Catskills COVID crisis finally over

Catskills COVID crisis finally over

September 16, 2020

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Local horsepeople are relieved Monticello Raceway will reopen on Monday after being dark to racing for six months while its casino was closed.

by Debbie Little

Harness racing’s crisis in the Catskills is finally over.

According to Monticello Harness Horsemen’s Association (MHHA) general counsel Joe Faraldo, based upon a gentlemen’s agreement, Monticello Raceway will reopen on Monday (Sept. 21).

Faraldo said he expects the official agreement to be signed this week and in his personal opinion, there is a direct correlation between the reopening of the casino and the reopening of the track.

“I believe that someone said to them, ‘We’re not going to let you open unless you’re going to have some sort of agreement with these horsemen,’” Faraldo said. “Because the attitude that we were facing went 180 [degrees].”

Meghan Taylor, vice president of government affairs and community relations for Genting New York State, which owns Empire Resorts, the operator of Monticello Raceway, provided the following statement:

“The Monticello Raceway has a long and storied history in the Catskills, and we are excited to reopen the track in the coming days. The reopening of Monticello marks another important milestone in moving New York forward and we are extremely fortunate to have the support of the community and our local and state leaders as the region’s economy begins to recover.”

Monticello held qualifiers yesterday (Sept. 14) and is scheduled to hold more if needed today (Sept. 15). When racing resumes next week, they’re expected to go back to their usual four days a week, nine races a day, provided they can fill the races.

“I know one thing: those guys are all chomping on the bit to go,” Faraldo said.

One reason the Monti horsemen are raring to go is because they were sidelined longer than any other track in North America.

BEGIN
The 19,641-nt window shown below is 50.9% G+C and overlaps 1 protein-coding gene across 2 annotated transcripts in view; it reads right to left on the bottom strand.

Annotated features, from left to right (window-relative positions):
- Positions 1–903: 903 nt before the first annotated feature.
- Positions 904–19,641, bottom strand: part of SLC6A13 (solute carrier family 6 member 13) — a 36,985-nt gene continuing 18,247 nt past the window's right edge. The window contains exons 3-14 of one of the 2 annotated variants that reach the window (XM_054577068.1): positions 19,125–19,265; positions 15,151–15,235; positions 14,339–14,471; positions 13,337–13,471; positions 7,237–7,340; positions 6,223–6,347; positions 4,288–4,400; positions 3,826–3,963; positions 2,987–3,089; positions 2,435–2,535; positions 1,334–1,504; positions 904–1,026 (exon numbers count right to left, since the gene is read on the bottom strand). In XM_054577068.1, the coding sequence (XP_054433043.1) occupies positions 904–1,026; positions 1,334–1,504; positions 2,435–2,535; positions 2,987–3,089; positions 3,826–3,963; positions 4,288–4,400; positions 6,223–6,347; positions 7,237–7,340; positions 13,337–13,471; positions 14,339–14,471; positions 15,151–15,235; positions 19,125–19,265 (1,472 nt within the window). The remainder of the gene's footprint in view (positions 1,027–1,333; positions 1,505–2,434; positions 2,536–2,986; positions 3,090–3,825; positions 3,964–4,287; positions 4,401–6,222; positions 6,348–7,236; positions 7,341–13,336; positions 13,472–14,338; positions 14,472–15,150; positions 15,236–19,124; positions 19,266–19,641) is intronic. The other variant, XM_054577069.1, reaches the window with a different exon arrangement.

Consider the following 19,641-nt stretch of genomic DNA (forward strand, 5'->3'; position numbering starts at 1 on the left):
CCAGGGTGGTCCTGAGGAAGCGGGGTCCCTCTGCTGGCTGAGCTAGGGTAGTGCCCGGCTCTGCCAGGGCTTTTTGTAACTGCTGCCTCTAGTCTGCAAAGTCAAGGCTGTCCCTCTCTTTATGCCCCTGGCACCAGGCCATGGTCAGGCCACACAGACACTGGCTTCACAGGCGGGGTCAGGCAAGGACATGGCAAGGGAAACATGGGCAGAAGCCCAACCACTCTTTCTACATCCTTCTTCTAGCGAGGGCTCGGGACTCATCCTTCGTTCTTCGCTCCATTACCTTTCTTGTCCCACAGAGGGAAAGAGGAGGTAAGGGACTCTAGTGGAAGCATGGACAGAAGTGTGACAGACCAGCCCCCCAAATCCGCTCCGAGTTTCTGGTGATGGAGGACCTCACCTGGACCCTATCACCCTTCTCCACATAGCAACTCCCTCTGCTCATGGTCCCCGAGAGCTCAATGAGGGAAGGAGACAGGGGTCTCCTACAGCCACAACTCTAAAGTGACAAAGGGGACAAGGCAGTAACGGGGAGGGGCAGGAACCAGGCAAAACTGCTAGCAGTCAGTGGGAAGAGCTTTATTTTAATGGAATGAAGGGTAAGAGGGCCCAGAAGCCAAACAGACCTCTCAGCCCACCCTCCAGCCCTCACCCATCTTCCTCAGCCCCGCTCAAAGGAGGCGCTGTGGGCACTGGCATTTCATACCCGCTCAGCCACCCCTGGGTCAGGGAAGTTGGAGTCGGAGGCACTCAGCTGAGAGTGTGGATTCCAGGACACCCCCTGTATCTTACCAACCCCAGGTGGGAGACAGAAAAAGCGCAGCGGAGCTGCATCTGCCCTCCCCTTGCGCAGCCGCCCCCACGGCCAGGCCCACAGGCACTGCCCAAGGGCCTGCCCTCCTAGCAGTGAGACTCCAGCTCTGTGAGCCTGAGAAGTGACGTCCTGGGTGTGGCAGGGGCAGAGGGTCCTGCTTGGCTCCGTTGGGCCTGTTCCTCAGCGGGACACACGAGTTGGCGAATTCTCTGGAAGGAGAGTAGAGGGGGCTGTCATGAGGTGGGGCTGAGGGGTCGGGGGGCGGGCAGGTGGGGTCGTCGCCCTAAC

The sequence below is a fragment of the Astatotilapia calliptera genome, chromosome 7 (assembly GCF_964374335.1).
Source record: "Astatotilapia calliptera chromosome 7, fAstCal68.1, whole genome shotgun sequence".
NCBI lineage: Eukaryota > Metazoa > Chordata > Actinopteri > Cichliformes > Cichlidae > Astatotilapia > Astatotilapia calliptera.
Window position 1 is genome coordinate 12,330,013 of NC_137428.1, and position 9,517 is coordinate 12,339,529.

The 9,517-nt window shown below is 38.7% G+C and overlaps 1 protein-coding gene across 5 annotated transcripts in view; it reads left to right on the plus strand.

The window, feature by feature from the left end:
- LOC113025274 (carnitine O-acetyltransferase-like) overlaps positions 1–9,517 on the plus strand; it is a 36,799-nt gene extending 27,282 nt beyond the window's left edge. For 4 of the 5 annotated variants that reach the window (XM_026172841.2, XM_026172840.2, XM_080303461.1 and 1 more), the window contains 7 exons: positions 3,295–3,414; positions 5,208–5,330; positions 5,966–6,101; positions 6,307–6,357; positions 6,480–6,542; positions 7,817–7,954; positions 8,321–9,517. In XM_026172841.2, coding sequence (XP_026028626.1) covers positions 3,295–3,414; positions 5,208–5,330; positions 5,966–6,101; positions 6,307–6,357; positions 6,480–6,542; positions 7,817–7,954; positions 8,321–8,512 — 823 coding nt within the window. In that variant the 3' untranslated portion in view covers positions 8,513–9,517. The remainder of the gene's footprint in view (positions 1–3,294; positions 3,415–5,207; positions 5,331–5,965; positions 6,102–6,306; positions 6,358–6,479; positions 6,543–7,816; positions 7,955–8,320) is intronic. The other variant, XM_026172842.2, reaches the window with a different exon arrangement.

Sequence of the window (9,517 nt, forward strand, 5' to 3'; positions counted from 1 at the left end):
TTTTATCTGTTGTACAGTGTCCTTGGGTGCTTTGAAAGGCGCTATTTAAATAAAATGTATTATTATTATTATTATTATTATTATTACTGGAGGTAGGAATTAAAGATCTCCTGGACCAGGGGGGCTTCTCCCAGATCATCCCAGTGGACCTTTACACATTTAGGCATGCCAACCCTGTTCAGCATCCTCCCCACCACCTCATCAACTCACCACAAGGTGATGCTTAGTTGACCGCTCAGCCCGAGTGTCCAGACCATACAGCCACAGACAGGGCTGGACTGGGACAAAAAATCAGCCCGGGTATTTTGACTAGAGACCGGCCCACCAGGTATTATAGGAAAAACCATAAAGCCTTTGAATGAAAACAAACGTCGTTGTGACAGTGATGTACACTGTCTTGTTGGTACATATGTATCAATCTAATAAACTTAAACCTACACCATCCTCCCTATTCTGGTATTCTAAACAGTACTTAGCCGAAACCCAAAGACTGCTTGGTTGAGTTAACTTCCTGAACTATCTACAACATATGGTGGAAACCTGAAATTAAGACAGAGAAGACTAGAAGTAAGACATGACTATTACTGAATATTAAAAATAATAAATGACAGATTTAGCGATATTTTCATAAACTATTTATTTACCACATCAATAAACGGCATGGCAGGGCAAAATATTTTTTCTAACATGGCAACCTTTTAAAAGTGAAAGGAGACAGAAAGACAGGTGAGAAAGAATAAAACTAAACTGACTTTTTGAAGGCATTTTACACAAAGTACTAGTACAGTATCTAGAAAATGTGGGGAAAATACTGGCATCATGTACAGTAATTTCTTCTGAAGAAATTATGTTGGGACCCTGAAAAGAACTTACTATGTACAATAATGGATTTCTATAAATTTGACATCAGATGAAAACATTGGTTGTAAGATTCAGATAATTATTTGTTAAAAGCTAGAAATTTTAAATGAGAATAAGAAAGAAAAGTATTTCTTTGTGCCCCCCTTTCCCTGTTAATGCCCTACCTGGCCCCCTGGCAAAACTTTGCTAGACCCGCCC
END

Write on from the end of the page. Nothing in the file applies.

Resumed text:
“[The other tracks] hadn’t raced for three months and we haven’t raced for six months,” said Jim Doherty Jr., one of the top trainers at the Mighty M.

Doherty, who grew up in the business as the son of Hall of Fame trainer Jim Doherty, had about 23 or 24 horses stabled at Monticello Raceway when the coronavirus pandemic closed the track in mid-March.

Doherty tries to structure his stable so that his horses pay for themselves. He doesn’t keep a horse in the barn if it can’t pay its way, but when COVID-19 shut everyone down, his system didn’t matter anymore.

“I had one guy who owned 100 per cent of a horse. He did it for a few months and he said, ‘Listen I can’t do it anymore,’ and he sold the horse and I don’t blame him,” Doherty said.

Doherty was lucky to keep most of his horses, thanks in no small part to help given out by the MHHA.

President of the MHHA, Alan Schwartz, said it was a no brainer to him, when this pandemic hit, that his group had to look out for their own. As a former marine who served in Vietnam, Schwartz knows all about looking out for his band of brothers.

“These guys will have absolutely no money coming in and a lot of them struggled when they were racing,” Schwartz said. “How are they going to care for the horses when they’re not racing?”